|purslane (ˈpɜːslɪn, -leɪn)|
|1.||a weedy portulacaceous plant, Portulaca oleracea, with small yellow flowers and fleshy leaves, which are used in salads and as a potherb|
|2.||any of various similar or related plants, such as sea purslane and water purslane|
|[C14 purcelane, from Old French porcelaine, from Late Latin porcillāgō, from Latin porcillāca, variant of portulāca]|
|an extraordinary or unusual thing, person, or event; an exceptional example or instance.|
|a stew of meat, vegetables, potatoes, etc.|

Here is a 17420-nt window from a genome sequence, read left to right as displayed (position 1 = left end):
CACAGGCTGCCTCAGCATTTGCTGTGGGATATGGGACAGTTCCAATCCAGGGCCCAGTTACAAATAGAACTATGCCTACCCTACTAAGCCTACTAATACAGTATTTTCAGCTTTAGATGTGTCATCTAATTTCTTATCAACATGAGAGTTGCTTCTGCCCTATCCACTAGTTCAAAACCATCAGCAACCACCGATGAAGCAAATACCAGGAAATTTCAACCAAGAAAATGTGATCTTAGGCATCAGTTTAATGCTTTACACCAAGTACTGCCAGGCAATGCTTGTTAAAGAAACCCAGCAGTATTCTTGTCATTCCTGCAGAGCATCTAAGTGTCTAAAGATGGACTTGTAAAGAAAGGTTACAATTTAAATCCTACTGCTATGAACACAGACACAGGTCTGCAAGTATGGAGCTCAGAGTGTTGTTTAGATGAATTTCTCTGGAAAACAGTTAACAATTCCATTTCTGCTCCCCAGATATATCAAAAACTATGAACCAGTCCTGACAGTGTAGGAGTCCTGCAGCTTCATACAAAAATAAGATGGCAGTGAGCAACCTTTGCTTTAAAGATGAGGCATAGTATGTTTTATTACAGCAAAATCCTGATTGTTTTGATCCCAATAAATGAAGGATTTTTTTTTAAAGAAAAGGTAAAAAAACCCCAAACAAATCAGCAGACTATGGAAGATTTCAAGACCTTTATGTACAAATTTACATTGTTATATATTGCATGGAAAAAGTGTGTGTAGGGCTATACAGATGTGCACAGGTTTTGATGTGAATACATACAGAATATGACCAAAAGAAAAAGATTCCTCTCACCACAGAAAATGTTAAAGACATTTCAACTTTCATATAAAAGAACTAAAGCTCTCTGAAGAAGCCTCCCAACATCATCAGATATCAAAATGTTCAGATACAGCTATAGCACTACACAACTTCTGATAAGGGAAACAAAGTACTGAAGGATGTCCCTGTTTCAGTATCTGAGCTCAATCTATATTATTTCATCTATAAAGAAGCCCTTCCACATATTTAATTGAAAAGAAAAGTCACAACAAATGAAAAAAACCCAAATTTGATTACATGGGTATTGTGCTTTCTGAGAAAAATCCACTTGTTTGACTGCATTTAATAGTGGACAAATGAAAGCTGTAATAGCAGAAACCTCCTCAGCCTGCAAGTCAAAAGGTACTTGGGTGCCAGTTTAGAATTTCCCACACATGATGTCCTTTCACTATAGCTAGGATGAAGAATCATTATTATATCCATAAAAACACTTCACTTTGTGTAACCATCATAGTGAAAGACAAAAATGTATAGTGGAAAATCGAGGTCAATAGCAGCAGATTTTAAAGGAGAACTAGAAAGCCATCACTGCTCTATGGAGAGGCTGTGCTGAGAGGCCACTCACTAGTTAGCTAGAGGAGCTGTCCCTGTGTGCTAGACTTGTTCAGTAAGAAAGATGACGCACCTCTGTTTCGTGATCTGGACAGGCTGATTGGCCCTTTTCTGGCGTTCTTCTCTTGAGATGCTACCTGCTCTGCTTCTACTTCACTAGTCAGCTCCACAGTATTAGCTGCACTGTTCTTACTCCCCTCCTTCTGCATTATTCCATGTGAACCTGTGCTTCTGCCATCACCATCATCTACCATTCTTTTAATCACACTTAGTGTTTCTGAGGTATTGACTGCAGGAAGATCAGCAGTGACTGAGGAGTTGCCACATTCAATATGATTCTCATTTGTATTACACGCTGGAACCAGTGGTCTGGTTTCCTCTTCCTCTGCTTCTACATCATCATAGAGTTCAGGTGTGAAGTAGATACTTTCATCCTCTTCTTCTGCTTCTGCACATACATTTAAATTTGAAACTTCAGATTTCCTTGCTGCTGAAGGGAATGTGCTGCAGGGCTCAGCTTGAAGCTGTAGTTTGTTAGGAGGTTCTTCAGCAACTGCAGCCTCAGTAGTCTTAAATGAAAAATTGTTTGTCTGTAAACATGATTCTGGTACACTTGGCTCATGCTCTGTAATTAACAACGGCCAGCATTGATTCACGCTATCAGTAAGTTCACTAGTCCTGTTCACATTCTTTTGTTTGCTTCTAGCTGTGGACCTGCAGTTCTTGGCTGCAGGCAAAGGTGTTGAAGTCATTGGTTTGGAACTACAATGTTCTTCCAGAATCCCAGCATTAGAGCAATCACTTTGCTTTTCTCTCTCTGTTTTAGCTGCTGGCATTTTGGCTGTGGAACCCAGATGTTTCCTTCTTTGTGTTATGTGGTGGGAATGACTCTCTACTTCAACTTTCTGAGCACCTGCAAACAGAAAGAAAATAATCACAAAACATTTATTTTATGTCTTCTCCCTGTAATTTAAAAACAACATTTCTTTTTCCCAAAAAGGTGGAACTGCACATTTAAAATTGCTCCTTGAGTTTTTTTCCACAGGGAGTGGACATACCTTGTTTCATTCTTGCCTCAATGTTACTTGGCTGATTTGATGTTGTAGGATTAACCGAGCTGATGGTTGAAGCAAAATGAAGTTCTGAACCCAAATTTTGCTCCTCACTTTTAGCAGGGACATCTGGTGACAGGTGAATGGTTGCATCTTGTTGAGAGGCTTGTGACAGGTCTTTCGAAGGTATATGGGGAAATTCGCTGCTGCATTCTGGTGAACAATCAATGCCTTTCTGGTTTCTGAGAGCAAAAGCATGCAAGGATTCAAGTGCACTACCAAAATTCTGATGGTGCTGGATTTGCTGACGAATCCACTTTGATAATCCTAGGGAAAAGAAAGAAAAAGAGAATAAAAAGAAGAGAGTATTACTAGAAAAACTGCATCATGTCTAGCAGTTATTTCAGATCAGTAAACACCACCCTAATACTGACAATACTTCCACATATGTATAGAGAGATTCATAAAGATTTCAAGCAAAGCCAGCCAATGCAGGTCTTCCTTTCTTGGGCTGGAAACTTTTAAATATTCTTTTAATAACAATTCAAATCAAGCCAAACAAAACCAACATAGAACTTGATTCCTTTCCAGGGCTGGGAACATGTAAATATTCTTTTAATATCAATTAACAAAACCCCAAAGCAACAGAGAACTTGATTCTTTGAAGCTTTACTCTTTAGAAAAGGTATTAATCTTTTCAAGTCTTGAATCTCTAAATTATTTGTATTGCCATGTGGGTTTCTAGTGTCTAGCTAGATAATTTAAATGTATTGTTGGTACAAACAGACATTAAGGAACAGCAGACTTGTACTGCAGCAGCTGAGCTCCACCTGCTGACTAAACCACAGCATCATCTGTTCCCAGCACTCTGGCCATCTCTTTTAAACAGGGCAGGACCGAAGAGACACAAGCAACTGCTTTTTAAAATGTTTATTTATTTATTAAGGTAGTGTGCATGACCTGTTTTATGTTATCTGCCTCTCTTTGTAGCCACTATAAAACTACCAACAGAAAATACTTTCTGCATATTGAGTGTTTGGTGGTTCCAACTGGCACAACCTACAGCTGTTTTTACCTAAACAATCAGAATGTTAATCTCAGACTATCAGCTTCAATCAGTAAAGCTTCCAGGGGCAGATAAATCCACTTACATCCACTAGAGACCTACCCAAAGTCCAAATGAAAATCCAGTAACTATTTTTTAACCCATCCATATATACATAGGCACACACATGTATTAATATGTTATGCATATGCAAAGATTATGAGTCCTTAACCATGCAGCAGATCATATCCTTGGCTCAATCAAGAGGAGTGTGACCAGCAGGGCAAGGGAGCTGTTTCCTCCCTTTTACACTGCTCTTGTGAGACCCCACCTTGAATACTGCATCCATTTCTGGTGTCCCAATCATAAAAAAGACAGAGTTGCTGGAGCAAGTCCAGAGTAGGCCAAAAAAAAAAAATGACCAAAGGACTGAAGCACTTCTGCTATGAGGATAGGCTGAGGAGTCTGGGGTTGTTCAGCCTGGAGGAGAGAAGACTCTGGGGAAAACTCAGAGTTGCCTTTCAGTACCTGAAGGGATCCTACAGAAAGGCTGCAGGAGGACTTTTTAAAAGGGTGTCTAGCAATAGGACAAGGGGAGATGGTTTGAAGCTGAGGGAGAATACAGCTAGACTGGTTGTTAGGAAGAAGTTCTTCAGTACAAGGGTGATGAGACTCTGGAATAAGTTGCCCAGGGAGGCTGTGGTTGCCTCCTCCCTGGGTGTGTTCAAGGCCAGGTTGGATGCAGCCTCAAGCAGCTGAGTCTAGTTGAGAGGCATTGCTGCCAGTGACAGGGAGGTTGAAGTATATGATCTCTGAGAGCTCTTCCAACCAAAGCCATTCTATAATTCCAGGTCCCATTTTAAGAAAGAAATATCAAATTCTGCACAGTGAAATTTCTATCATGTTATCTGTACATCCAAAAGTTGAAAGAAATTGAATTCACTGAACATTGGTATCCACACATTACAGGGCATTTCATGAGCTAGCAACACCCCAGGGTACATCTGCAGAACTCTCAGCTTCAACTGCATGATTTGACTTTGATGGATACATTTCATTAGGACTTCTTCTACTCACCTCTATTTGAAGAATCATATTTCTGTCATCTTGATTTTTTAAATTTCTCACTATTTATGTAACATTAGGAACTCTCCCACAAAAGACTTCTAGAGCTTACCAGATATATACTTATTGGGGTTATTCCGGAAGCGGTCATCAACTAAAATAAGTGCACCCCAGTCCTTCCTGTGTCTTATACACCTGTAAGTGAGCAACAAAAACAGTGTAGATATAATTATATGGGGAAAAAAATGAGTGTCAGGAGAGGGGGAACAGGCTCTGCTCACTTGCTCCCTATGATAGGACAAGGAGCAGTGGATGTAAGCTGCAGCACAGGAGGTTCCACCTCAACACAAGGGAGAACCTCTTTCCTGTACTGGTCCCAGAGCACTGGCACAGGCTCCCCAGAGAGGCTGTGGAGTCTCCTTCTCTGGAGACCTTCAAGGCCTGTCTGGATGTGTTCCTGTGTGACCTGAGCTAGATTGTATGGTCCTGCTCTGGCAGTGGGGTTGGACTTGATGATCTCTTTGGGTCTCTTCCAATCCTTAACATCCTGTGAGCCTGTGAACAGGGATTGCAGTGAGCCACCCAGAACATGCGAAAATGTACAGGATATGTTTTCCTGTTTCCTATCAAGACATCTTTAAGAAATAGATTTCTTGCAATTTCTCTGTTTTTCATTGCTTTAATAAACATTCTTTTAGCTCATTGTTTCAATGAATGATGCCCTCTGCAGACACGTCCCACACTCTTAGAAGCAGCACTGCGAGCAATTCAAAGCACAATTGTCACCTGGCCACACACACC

any of certain small, fleshy annual plants of the genus Portulaca (40-100 species), of the family Portulacaceae. The plants have prostrate, often reddish stems, with spoon-shaped leaves and flowers that open in the sunlight. The common purslane (P. oleracea), or pusley, is a widespread weed, recognizable by its small yellow flowers. P. oleracea sativa, known as kitchen garden pusley, is grown to some extent as a potherb, mostly in Europe. Rose moss (P. grandiflora), a trailing fleshy species, is cultivated as a garden ornamental for its brightly coloured, sometimes doubled flowers. All plants of the genus are known for their persistence; they grow well even in dry waste soil and can retain enough moisture to bloom and ripen seeds long after they have been uprooted. The capsules, which open by a lid, scatter many small seeds of great longevity.
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